Investments through the plan would go to three pillars which include: strengthening the state’s workforce through digital literacy and apprenticeship programs, updates to the state’s workforce development services; a reshoring initiative to tackle supply chain issues across the state; and getting broadband internet access to all Pennsylvanians.

Back to Work PA’s $3 billion price tag would be provided through a $3 billion, 20-year bond issue to be paid off through approximately $300 million of annual tax revenue from Wolf’s proposed severance tax.

The severance tax would intertwine with the state’s impact fee, meaning that drillers would be taxed for each operating well and for the amount of gas they produce.

Wolf said the tax is an example of the commonwealth taking its destiny into its own hands and using the resources available to it to recover from the pandemic.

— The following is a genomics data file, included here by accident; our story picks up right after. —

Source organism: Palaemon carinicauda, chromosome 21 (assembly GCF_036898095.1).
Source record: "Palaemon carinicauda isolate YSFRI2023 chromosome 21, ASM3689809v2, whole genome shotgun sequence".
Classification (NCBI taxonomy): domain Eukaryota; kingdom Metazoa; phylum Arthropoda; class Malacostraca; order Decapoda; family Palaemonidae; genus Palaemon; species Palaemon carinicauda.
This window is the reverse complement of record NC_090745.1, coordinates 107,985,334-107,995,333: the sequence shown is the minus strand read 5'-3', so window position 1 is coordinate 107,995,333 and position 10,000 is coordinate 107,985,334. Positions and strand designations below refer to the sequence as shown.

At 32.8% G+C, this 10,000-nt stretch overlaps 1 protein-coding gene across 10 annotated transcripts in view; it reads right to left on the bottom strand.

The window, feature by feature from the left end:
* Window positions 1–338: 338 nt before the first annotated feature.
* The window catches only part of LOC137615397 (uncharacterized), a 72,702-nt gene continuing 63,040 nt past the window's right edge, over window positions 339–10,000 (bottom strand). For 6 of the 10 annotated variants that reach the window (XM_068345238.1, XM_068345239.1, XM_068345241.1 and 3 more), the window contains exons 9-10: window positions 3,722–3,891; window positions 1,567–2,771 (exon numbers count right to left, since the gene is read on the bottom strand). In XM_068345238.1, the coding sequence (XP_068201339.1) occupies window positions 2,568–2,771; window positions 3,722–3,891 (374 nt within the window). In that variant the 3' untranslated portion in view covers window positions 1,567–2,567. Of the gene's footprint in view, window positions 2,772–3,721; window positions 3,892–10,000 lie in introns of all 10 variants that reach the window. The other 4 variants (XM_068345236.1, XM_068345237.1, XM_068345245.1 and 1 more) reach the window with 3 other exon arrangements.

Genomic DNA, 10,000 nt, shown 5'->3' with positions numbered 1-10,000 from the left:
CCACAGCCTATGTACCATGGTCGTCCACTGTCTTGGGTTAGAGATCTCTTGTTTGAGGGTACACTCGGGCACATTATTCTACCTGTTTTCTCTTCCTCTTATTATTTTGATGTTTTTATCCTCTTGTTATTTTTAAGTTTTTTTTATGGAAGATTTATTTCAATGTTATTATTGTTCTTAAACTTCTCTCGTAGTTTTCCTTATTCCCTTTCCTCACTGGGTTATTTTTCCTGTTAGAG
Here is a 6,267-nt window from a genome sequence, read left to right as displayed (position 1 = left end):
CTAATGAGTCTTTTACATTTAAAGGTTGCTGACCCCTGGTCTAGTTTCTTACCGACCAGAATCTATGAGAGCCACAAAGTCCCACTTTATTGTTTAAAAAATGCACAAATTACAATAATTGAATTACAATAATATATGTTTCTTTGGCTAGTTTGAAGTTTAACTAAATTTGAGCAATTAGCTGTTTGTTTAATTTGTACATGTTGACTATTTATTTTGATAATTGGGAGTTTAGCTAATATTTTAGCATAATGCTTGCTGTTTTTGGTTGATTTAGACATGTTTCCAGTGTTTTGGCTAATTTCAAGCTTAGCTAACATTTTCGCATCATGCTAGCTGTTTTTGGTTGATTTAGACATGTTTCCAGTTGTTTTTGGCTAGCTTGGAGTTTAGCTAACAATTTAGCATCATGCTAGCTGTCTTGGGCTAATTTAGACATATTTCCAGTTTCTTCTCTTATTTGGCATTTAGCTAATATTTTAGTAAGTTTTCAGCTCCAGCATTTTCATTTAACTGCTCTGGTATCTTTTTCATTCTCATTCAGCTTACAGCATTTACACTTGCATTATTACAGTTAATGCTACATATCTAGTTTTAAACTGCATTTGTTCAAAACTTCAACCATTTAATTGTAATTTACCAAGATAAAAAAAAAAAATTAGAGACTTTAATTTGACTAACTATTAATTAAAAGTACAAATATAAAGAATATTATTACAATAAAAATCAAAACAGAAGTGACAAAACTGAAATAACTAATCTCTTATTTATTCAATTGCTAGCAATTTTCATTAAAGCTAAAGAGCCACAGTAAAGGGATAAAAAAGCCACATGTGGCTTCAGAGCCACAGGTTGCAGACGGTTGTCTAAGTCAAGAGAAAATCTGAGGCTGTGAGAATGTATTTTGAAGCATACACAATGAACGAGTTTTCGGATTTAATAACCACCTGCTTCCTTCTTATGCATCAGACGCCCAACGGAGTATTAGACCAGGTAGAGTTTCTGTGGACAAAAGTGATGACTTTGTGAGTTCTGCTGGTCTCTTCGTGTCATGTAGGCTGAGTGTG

He added that the tax would primarily impact companies outside of Pennsylvania seeing as though 75% of the state’s gas is exported.

“We would keep the impact fee and the combination would be, we estimate as a percentage of the market price, about 2.8% which is well below many other states and in line with every other state,” Wolf said on Monday. “The 2.8% would allow us to bring in over and above the impact fee, about $300 million a year.”

This is not the first time that Wolf has recommended a severance tax on Pennsylvania’s natural gas industry and the proposal could face an uphill battle seeing as though both Republicans and Democrats have shown disinterest in such a tax.